Although there are instances where flicker from a light source can be desirable – the flicker of candlelight is one such example and, to be honest, the only one I can think of – for the most part it is annoying and, in some cases, debilitating. Electronic ballasts virtually eliminated the infuriating flicker that was for years the curse of many workplaces, but an old problem has been made new again in the age of LEDs.
In this issue of Lighting in Design, Craig DiLouie defines flicker, explains why it has come back to haunt us, and offers solutions, some of which are: become educated by doing your own investigations, implement best practice designs for your applications, contact manufacturers, measure flicker and evaluate mock-ups and physical samples. He also suggests ensuring proper installation to minimise chances of electrical noise, choosing LED products with high-quality drivers, and pairing these products with compatible dimming controls. It is an interesting article that offers solid practical advice.
As does an article from RET Automation which shows how lighting can be used in a manufacturing environment to increase efficiency by addressing common sources of wasted time and resources in pharmaceutical manufacturing. Lean principles emphasise using time and resources as efficiently as possible to reduce waste and focus instead on value-added activities. We often address the installation of LEDs to ensure energy efficiency but it is really interesting to consider how their application can also improve quality control and reduce the risk of wasted time and materials.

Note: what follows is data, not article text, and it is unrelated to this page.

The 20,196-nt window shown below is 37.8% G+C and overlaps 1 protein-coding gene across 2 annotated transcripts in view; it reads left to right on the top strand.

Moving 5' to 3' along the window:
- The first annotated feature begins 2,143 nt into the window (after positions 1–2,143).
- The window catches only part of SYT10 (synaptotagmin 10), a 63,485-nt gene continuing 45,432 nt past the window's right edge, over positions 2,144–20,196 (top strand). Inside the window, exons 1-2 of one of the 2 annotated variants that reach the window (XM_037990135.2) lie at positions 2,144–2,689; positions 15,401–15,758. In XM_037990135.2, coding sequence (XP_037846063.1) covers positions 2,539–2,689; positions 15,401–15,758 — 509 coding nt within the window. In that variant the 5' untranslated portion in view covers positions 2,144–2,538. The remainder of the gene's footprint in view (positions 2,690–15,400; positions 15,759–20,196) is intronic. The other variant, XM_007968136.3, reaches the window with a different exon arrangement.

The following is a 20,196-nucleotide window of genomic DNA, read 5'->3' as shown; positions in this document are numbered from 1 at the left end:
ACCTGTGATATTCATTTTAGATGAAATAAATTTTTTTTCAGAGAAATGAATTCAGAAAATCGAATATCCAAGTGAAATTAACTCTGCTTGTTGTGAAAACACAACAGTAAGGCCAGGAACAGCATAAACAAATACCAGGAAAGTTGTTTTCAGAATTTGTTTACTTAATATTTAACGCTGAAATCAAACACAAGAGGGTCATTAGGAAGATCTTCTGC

On a more traditional LiD topic, we look at the substance of Arup’s 2015 report, Cities alive: rethinking the shades of night. Town planners around the world too often neglect the potential of night-time lighting. Arup brought together experts of different disciplines to discuss the importance of lighting and what needs to be considered when planning a city. The report takes a holistic view of urban lighting, focusing on four key issues: people, technology, space and process.
Providing what I believe is an excellent example of urban lighting is the creative lighting on the piazza of Central Square in Menlyn Maine, Pretoria. Enhanced by public artworks, water features and trees, and bordered by eateries and coffee shops, the piazza is a popular meeting place designed to make people feel comfortable while they enjoy the outdoor weather of one of South Africa’s best climates. Rather than flood lighting the square or introducing street lighting, the designers chose to use projected gobo mood lighting which is directed from two nine metre high masts. The light adds interest to the surface texture. Glass panel boxes, illuminated from a metre below ground, change colour from whitish blue through shades of blue, and adults and children alike delight in the effect.